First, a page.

The most popular HARD to get white paint colour
When it comes to my Online Paint Colour Consulting, I have a few favourite paint colours that I refer to time and time again. Why? Because they work. However, there’s one particular white that’s a bone of contention between myself and the average paint store employee, and that colour is Sherwin Williams High Reflective White.
High Reflective White is one of the most WHITE white paint colours on the market, which is why I refer to it so often. Without the warm nod of Alabaster or cool wink of Extra White, High Reflective White keeps things simple.
So why is it so FREAKIN’ HARD TO GET?
The truth is, High Reflective White is a BASE, not a usable colour. This means that it’s a colour that’s used to make OTHER colours but doesn’t have enough meat on its bones to be a colour unto itself. And what this REALLY means is that High Reflective White isn’t meant to be an actual colour for your walls, trims, cabinets or exterior. Instead, it’s meant to be the BASE or FOUNDATION for another white you might choose.
What will happen if you use the High Reflective White BASE on your walls?
High Reflective White doesn’t have enough tint or colourant in it to offer any HIDE. ‘Hide’ refers to how well a colour covers another colour. So, if you take a can of High Reflective White fresh off the shelf and slap it on your walls, you’ll be five coats deep and two bottles in before you realize it just isn’t covering, which inevitably leads to more coats…and more bottles.
Sooooo, why is it listed in the fan deck? Why is it offered as an option if it isn’t really an option?
Because it CAN be made. Oh yes, it can be made.
HOW TO MAKE SHERWIN WILLIAMS HIGH REFLECTIVE WHITE (as told to me by Sherwin William’s employees)
1. Grab a gallon of High Reflective White (the base)
2. Top up the gallon with white tint, you know, the stuff that squirts out of the machine
VOILA – HIGH REFLECTIVE WHITE!
And, of course, it will be the trained paint technician doing this, not you.
Now you have your SIMPLE white base, topped up with more white colourant, giving you a usable version of High Reflective White. The additional colourant gives your paint more HIDE and body, helping it cover your old colour better.
This next bit of advice comes from another trained Sherwin Williams employee…
BUY A HIGHER QUALITY PAINT. When it comes to paint, you really DO get what you pay for. And as it relates to whites, higher quality paint is going to COVER better. Think of it this way, would you rather spend $90 on one gallon of paint that covers your room or $120 (two less expensive gallons @ $60) as you needed to apply four to five coats to get the hide and coverage???
And please note, this lack of hide isn’t unique to High Reflective White, it’s a common thread with many of the popular white paint colours. You often have to bump up in QUALITY and add those shots of white to get half-decent coverage (I also recommend two coats of primer to get a good headstart).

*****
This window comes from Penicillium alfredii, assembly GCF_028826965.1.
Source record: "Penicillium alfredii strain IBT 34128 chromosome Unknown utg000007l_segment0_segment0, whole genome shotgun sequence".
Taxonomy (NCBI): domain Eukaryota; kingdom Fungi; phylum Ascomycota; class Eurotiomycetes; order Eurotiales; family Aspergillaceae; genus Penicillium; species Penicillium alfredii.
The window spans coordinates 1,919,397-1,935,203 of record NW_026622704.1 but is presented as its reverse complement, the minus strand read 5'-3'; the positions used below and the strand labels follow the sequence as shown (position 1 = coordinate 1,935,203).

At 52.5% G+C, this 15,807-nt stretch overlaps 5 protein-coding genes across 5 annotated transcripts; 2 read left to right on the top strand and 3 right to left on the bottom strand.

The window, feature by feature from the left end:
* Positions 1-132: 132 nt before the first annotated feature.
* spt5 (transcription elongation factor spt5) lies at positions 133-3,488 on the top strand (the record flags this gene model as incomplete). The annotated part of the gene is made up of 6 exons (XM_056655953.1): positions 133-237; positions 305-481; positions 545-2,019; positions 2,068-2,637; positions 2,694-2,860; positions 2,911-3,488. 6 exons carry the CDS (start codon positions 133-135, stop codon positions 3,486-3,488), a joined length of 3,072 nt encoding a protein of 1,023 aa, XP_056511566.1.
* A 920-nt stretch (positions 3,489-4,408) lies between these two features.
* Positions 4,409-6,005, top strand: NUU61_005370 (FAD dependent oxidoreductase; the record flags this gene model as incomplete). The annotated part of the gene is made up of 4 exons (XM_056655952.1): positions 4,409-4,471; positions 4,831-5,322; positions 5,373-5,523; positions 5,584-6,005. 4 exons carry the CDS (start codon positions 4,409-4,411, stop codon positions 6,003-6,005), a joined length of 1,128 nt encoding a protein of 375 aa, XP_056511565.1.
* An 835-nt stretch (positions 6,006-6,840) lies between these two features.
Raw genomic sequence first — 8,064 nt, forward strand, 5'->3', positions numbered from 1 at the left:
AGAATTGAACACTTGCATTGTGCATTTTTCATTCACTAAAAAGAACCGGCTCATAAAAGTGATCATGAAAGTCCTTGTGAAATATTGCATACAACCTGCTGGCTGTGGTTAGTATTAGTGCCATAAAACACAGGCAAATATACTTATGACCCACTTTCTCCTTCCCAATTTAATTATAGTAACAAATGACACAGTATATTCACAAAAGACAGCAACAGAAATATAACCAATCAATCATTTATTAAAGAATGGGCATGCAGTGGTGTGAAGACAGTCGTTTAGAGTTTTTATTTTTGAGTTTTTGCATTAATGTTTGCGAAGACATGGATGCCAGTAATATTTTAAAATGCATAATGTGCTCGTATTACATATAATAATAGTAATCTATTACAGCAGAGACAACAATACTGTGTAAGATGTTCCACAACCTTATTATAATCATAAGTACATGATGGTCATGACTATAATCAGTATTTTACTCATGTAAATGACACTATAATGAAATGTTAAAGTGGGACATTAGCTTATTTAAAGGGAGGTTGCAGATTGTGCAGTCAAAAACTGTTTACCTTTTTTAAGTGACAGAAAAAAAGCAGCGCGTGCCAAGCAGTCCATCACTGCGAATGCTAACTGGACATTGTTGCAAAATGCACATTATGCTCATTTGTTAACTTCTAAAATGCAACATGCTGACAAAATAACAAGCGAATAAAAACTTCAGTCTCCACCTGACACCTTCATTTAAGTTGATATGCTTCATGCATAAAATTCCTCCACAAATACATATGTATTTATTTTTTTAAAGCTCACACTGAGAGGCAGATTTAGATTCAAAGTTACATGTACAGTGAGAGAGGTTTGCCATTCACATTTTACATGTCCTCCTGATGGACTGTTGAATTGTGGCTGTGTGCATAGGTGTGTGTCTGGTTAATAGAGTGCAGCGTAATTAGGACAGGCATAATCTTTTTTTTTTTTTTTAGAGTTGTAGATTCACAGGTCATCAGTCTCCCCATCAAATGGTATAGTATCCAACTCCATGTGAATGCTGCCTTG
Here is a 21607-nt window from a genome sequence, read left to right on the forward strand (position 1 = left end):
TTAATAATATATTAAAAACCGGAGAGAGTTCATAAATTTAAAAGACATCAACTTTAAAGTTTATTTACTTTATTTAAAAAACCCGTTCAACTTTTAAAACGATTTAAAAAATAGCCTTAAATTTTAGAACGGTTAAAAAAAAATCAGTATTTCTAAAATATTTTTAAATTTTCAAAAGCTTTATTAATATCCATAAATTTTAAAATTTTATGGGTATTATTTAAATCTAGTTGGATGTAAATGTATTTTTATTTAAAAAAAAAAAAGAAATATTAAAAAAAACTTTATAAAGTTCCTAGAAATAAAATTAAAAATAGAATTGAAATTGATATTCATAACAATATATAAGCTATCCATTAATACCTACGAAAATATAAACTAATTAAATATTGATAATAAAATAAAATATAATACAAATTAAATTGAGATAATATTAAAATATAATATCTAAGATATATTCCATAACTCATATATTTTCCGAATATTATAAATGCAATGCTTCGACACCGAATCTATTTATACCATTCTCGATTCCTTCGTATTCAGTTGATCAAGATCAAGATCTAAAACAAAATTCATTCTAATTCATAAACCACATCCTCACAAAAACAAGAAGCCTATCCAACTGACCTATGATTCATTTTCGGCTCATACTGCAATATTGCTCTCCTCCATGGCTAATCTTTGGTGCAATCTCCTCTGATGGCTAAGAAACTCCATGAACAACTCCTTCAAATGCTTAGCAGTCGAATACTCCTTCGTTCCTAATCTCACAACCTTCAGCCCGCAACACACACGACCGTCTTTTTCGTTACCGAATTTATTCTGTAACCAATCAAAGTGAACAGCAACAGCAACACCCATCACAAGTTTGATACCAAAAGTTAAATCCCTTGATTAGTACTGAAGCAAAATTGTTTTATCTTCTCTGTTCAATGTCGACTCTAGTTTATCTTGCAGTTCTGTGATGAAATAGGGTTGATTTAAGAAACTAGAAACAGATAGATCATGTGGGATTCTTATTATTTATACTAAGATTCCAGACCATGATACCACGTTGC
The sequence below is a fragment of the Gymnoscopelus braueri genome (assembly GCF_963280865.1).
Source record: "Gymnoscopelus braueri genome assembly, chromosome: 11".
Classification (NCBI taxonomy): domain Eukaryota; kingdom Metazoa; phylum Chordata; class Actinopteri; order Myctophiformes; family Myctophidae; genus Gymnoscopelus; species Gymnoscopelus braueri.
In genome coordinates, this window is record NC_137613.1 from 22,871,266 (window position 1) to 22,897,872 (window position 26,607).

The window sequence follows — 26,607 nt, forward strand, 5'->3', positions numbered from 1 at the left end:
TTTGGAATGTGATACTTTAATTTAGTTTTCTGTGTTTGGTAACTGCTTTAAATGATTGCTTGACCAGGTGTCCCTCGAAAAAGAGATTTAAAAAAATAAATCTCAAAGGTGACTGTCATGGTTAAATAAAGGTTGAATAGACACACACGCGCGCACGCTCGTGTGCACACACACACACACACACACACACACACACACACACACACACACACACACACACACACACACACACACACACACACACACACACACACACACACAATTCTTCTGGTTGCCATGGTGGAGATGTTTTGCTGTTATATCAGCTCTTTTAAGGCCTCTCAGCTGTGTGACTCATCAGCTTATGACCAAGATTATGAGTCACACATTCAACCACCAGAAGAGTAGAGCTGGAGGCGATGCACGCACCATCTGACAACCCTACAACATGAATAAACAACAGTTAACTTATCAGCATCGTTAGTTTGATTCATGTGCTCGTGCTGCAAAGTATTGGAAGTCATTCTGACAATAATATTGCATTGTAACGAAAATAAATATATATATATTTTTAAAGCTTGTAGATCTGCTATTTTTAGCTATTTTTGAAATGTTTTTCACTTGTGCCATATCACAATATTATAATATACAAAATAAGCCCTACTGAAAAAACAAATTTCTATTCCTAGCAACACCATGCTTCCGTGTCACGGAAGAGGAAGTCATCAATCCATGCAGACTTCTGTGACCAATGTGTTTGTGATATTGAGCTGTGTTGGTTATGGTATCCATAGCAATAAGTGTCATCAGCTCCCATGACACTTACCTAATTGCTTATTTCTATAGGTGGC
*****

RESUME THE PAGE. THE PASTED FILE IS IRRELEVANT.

Remember, this issue is not unique to High Reflective White, in fact, MANY of the popular white paint colours don’t cover very well.
So, if your paint store has the High Reflective White base in stock (and is willing to make it), use the above advice to get better coverage and hide.
ANOTHER WAY TO MAKE SHERWIN WILLIAMS HIGH REFLECTIVE WHITE (again, as told to me by a Sherwin Williams employee)
If all else fails…
1. Ask the paint store tech to make Sherwin Williams Extra White (BTW, Extra White is ALSO a ‘base’ paint used to make other colours)
2. Ask them to top up the gallon with white tint, again, improving the coverage AND brightening it a stitch
Why ‘if all else fails‘? Well, PERSONALLY, adding white to a gallon of High Reflective White base makes sense, even though many paint store employees don’t like doing it (which is fair enough when they’ve run out of this base, which seems to be common). HOWEVER, this second option isn’t my fave and here’s why…
High Reflective White has an LRV of 93, making it pretty darn white. Extra White comes in at 86, making it a SOFT white. It would take an AWFUL LOT of white tint to increase its LRV by seven points. And while adding white tint/colourant will certainly brighten it, you could still be left with a ‘slightly less than white’ kinda white.
Long story short, when it comes to High Reflective White, it’s a toss-up as to whether the paint store will make it for you. However, in my experience, if it’s the type of white you’re looking for, it’s DEFINITELY worth asking. And until they discontinue it as a colour option and replace it with something equally as bright (high LRV), I’m going to USE IT and ABUSE it because it’s a darn pretty and hugely versatile white paint colour.
WHICH PAINT COLOURS ARE SIMILAR TO HIGH REFLECTIVE WHITE?
If you’re having a hard time getting High Reflective White, check out…
- Benjamin Moore Chantilly Lace. The difference between Chantilly Lace is that it’s a tiny bit softer than High Reflective White (read about it HERE)
- BEHR Ultra Pure White. The difference between Ultra Pure White is that it’s a tiny bit WHITER and brighter than High Reflective White (read about it HERE)
- Sherwin Williams Extra White. The difference between Extra White is that it’s a touch COOLER than High Reflective White (read about it HERE)